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25th Hour (2002)

R | | Drama | 10 January 2003 (USA)
Cornered by the DEA, convicted New York drug dealer Montgomery Brogan reevaluates his life in the 24 remaining hours before facing a seven-year jail term.

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Writers:

(novel), (screenplay)
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2,704 ( 1,242)

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Nominated for 1 Golden Globe. Another 4 wins & 14 nominations. See more awards »

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Cast

Cast overview, first billed only:
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Tony Siragusa ...
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Uncle Nikolai (as Levani)
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Agent Allen
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Senka Valghobek
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Michael Genet ...
Agent Cunningham
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Al Palagonia ...
Salvatore Dominick
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Marcuse
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Storyline

The 25th Hour depicts the last day of freedom for a young man before he begins serving a seven-year jail term for drug dealing. Prowling through the city until dawn with his two close male friends and his girlfriend, he is forced to re-examine his life and how he got himself into his predicament, which leads to a shocking, disturbing finale. Written by Justin Harris <jharris316@yahoo.com>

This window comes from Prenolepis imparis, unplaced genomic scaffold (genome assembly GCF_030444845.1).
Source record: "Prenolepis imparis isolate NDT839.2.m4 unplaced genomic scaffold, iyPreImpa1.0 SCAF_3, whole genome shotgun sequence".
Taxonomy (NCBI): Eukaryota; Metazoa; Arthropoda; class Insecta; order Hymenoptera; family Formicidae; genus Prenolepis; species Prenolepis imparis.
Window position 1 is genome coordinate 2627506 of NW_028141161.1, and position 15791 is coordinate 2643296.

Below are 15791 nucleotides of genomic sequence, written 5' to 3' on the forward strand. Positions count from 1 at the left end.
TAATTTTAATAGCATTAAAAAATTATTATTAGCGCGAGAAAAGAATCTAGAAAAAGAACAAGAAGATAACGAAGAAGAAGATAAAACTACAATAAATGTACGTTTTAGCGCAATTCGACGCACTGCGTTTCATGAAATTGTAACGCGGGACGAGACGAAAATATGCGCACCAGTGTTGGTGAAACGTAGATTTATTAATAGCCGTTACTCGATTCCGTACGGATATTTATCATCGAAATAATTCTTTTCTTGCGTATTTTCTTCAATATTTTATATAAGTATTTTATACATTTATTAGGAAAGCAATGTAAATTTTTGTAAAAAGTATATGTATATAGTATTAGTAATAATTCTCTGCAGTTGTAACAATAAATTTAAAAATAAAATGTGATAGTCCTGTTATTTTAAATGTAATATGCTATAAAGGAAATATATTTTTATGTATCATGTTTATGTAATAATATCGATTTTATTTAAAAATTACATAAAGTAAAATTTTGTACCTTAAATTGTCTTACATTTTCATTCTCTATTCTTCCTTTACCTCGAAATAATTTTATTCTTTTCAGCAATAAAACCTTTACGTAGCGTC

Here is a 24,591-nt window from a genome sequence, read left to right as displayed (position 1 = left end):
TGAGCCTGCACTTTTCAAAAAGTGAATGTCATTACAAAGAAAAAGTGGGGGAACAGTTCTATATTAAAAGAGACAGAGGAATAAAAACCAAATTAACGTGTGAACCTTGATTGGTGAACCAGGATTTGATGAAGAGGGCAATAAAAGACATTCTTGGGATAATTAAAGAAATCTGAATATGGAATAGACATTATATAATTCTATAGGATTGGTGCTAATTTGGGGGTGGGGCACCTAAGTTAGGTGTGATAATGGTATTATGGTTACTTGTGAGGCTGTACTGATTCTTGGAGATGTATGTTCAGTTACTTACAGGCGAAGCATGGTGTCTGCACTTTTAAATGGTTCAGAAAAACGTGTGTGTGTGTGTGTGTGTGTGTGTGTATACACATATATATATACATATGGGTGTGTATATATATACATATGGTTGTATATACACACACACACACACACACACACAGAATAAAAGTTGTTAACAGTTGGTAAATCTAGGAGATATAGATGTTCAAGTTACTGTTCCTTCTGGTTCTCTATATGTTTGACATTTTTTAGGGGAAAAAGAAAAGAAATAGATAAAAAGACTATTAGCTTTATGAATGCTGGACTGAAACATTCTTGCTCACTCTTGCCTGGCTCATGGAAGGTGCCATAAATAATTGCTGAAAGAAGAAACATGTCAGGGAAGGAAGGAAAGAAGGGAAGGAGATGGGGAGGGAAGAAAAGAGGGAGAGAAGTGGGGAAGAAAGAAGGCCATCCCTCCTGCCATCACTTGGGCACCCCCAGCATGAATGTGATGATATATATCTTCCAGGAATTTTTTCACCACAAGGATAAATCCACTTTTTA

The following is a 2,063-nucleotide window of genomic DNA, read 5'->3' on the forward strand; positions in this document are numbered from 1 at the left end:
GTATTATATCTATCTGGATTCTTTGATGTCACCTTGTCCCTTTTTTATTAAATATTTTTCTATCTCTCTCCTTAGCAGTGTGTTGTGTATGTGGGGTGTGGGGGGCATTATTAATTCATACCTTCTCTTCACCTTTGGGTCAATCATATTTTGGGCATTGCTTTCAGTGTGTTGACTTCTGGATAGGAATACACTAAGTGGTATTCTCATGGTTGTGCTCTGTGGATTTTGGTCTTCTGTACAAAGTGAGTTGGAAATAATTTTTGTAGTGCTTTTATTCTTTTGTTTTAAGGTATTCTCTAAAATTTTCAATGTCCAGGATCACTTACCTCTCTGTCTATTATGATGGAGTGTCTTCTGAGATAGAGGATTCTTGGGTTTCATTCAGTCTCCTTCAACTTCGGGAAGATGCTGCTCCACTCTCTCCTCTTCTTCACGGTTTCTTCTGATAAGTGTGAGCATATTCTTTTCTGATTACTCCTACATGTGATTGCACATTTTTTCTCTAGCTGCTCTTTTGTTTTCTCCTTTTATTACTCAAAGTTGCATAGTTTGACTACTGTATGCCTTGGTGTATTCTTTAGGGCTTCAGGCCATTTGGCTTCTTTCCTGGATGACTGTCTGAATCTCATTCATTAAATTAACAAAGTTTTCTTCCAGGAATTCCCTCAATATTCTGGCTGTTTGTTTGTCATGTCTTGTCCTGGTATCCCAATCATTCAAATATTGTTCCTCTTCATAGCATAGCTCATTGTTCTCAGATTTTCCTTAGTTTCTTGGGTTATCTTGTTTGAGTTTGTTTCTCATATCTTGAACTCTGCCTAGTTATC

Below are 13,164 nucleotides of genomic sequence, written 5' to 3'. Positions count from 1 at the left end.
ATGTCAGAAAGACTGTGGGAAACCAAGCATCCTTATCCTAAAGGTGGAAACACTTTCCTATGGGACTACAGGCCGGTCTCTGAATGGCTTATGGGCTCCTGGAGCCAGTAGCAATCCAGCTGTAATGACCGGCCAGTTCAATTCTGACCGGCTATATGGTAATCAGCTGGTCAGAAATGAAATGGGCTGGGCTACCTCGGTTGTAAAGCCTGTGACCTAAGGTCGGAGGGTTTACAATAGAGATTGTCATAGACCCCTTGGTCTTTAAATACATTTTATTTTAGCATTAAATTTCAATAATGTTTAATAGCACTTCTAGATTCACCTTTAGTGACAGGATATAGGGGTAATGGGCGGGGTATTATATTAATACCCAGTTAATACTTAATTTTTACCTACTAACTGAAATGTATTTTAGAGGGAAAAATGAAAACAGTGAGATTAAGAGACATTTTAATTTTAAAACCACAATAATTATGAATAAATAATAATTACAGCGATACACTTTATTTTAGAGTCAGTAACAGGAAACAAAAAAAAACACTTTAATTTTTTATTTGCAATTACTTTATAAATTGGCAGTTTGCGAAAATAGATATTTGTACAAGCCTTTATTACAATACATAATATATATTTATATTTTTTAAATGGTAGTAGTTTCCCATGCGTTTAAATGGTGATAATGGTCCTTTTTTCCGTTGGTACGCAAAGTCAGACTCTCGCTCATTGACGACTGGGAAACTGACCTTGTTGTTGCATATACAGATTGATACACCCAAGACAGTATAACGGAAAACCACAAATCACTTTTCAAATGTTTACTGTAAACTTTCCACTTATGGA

Plot Summary | Plot Synopsis

Taglines:

This life was so close to never happening See more »

Genres:

Drama

Motion Picture Rating (MPAA)

Rated R for strong language and some violence | See all certifications »

Parents Guide:

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Details

Country:

Language:

Release Date:

10 January 2003 (USA)  »

Also Known As:

The 25th Hour  »

Filming Locations:

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Box Office

Budget:

$5,000,000 (estimated)

Opening Weekend:

$108,865 (USA) (22 December 2002)

Gross:

$13,060,843 (USA) (6 April 2003)
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Company Credits

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Technical Specs

Runtime:

| (TV)

Sound Mix:

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Color:

Aspect Ratio:

2.35 : 1
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Did You Know?

Trivia

Writer David Benioff said in a BBC interview, "The first time I saw [Edward Norton] on set he pulled back his hair and showed me his widow's peak. In the book, Monty Brogan has a widow's peak, but I hadn't mentioned it in the script. But Edward so wanted to be in character that he wore a prosthetic widow's peak for the entire shoot." See more »

Goofs